Dragon Force

RPG fans should enjoy this one.

Publisher: Working Designs
Developer: Working Designs
Genre: Strategy

One of the biggest problems about strategy games on consoles is that they get tedious very fast. Once past the first few battles, they tend to bog down with resource management and upkeep. Dragon Force isn't like that. They've distilled the essence of the fantasy wargame to its purest essence. Unlike Year of the Horned Rat for PlayStation, Dragon Force is a realtime adventure perfectly adapted for consoles.

To veteran strategy gamers, the scenario is one you've seen before. Have your heroes take over towns. Each hero can command a certain number of troops, which he or she can recruit from a town. Then, get more heroes and conquer again. However, Working Designs' keeps it fresh with deft characterization and the strength of the combat engine.

Combat is all done in pseudo-realtime. The armies duke it out in realtime, but action freezes as you give orders. Individual units aren't controllable, but highly maneuverable as a mass. Basic formations include all-out, offensive, defensive, and special tactics for each general.

Each unit, from the lowly soldier to the dragon has special strengths and weaknesses. It's to Sega of Japan's credit that each unit's characterstics make sense, and don't include dodgy compromises. Since each general can control up to 100 units, it looks pretty spectacular when a horde of dragons massacres lowly archers.

Dragon Force's battles reflect a different, more dramatic esthetic. Instead of remaining some godlike third party, your generals are on the field, fighting the good fight. The battle doesn't end until the general dies, not the soldiers. Each general can either defend against agressors, or send spectacular magical attacks against enemy armies. Some of the cooler effects include Thor's Hammer, in which your general summons a giant, smashing the ground, sending the ground spiking, or the Meteor Shower, which looks as good as it sounds.

Only two major flaws mar the combat experience. Generals can't move. They can't do anything except sit in one place, which makes it very, very annoying when only one or two units are left on the field. Players have to wait some useless seconds until their units get slaughtered even when one or two blows from your general could take him out.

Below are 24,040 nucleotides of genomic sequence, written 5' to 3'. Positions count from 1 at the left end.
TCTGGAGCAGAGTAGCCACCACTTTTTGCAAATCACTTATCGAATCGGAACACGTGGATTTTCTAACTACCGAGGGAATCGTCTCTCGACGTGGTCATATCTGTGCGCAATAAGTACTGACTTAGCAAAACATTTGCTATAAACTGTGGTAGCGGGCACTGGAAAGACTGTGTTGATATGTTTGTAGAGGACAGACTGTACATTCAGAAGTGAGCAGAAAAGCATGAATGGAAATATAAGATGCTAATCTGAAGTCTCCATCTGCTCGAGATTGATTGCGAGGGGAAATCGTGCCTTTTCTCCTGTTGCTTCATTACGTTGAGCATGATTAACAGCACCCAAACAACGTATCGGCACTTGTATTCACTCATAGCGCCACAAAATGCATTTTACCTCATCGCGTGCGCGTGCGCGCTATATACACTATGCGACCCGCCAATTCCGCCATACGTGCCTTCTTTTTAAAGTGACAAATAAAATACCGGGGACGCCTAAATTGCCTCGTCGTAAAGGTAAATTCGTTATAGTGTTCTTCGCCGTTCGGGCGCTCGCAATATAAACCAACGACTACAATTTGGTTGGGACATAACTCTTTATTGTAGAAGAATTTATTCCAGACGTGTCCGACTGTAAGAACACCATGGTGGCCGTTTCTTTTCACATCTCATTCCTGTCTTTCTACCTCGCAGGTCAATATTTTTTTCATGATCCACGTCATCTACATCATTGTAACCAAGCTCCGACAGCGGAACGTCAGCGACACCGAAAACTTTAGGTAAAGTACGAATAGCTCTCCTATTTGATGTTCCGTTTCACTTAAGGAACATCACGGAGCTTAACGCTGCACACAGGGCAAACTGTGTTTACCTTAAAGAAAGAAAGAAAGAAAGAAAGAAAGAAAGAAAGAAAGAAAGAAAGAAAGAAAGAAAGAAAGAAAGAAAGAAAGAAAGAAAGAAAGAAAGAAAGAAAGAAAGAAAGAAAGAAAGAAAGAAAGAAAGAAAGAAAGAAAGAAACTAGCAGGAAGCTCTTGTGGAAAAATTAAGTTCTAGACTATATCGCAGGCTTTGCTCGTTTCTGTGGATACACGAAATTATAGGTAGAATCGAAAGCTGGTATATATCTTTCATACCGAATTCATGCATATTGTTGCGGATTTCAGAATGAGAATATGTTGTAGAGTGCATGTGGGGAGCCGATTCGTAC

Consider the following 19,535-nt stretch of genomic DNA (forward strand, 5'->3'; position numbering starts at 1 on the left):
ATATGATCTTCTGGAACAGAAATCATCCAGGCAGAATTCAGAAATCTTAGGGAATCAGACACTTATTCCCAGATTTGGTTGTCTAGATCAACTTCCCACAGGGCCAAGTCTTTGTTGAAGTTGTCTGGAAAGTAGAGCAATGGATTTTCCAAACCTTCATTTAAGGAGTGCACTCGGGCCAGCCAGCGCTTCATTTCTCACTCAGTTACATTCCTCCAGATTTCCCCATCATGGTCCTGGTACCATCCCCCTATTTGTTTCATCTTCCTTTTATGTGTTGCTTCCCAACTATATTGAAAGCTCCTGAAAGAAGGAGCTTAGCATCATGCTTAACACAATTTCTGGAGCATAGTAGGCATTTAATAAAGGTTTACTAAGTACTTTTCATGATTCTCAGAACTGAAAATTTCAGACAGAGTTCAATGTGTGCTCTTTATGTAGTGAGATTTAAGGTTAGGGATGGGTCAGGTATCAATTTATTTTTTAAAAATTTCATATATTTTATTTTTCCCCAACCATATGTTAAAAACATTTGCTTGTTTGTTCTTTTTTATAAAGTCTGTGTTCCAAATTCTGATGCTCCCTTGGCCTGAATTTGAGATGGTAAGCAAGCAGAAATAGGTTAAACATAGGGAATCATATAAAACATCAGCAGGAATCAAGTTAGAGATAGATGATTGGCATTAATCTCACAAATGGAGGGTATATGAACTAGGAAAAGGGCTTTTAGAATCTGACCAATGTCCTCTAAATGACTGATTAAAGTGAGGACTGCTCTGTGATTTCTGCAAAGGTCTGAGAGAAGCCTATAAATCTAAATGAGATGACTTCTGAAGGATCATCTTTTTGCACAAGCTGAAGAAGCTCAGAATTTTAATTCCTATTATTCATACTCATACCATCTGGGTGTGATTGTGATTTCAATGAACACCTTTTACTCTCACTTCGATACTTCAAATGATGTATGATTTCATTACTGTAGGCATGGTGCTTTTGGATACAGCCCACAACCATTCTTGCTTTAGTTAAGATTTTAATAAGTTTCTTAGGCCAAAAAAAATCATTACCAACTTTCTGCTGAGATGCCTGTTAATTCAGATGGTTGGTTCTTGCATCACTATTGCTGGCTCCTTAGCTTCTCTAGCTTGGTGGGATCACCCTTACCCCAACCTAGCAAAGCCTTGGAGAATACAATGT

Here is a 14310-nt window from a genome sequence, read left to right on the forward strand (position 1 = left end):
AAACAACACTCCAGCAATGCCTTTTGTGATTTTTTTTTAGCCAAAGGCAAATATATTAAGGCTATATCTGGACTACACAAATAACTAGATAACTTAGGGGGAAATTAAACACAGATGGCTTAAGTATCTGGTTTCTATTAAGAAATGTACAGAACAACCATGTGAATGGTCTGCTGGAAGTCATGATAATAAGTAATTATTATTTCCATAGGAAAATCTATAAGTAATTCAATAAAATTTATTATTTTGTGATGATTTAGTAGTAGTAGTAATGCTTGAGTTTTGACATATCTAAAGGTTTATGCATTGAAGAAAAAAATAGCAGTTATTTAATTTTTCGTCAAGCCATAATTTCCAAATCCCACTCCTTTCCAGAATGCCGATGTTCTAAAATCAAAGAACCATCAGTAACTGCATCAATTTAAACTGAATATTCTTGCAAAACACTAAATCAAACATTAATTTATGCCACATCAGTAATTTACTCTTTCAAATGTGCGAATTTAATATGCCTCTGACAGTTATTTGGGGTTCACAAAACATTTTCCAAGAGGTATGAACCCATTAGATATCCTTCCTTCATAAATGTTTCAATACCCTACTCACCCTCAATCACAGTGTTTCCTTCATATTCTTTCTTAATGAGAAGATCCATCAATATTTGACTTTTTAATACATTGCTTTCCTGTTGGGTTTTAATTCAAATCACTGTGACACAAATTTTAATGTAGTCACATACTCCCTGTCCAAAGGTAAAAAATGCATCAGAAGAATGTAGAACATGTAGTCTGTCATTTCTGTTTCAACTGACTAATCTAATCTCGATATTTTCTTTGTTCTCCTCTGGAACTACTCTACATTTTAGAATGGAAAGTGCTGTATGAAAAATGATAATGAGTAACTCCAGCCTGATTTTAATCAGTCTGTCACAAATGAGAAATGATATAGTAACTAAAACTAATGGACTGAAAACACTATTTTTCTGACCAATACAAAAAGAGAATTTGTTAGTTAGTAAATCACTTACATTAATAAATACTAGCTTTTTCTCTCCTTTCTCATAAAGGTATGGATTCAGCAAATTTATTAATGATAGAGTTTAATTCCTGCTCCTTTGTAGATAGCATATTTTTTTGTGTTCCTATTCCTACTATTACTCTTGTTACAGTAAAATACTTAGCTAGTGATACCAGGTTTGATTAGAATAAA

Then, when moving into the duel phase, your general is totally uncontrollable, combat reduced to a series of attacks handled by probability and numbers. While I think it can be excused if you wish to believe each general is an independent character, it defeats the whole purpose of controlling units in the first place.

Making you believe that each of the 100+ generals in the game is a real character isn't an easy feat, but Working Designs' excellent translation makes it look that way. Each character comes alive in a one or two line monologue, with a depth only hinted at.

Your generals each have individual characteristics that can affect your quest to unite the continent. Some are fiercely loyal, eager to fight and die. Others are lazy and prefer to stay in a castle on border patrol. There are even some who are cowards who might even turn traitor on you if you don't reward them enough. Learning to balance your characters and keep them happy is totally necessary.

As you get into the flow of Dragon Force, it takes on an epic air, the sense that forces larger than your character are at work, hurtling the land and your loyal subjects into an apocalyptic war against evil. Empathizing with your generals and feeling "the Cause" won't be uncommon, and is the most enjoyable part of the game.

Although it isn't cutting-edge technology, Dragon Force's gameplay makes it one of the best of the Christmas season. If you're a fan of fantasy RPG's, this one is definitely one to pick up.